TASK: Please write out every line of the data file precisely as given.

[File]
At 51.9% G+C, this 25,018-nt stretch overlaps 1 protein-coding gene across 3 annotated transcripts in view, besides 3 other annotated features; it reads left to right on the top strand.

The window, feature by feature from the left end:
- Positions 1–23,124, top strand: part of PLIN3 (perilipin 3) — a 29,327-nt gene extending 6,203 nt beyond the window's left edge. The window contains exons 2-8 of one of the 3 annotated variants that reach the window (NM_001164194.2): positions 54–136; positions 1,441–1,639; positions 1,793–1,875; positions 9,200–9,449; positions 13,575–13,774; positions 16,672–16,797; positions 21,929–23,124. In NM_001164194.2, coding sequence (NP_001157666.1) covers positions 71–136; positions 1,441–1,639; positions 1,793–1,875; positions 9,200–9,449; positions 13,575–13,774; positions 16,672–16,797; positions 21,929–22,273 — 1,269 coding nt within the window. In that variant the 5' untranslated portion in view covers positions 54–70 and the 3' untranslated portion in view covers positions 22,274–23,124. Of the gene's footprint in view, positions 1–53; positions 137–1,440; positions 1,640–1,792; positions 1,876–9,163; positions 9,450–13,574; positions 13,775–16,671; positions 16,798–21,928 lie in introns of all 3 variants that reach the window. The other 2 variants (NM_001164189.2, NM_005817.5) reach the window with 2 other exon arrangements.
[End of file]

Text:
At 51.9% G+C, this 25,018-nt stretch overlaps 1 protein-coding gene across 3 annotated transcripts in view, besides 3 other annotated features; it reads left to right on the top strand.

The window, feature by feature from the left end:
- Positions 1–23,124, top strand: part of PLIN3 (perilipin 3) — a 29,327-nt gene extending 6,203 nt beyond the window's left edge. The window contains exons 2-8 of one of the 3 annotated variants that reach the window (NM_001164194.2): positions 54–136; positions 1,441–1,639; positions 1,793–1,875; positions 9,200–9,449; positions 13,575–13,774; positions 16,672–16,797; positions 21,929–23,124. In NM_001164194.2, coding sequence (NP_001157666.1) covers positions 71–136; positions 1,441–1,639; positions 1,793–1,875; positions 9,200–9,449; positions 13,575–13,774; positions 16,672–16,797; positions 21,929–22,273 — 1,269 coding nt within the window. In that variant the 5' untranslated portion in view covers positions 54–70 and the 3' untranslated portion in view covers positions 22,274–23,124. Of the gene's footprint in view, positions 1–53; positions 137–1,440; positions 1,640–1,792; positions 1,876–9,163; positions 9,450–13,574; positions 13,775–16,671; positions 16,798–21,928 lie in introns of all 3 variants that reach the window. The other 2 variants (NM_001164189.2, NM_005817.5) reach the window with 2 other exon arrangements.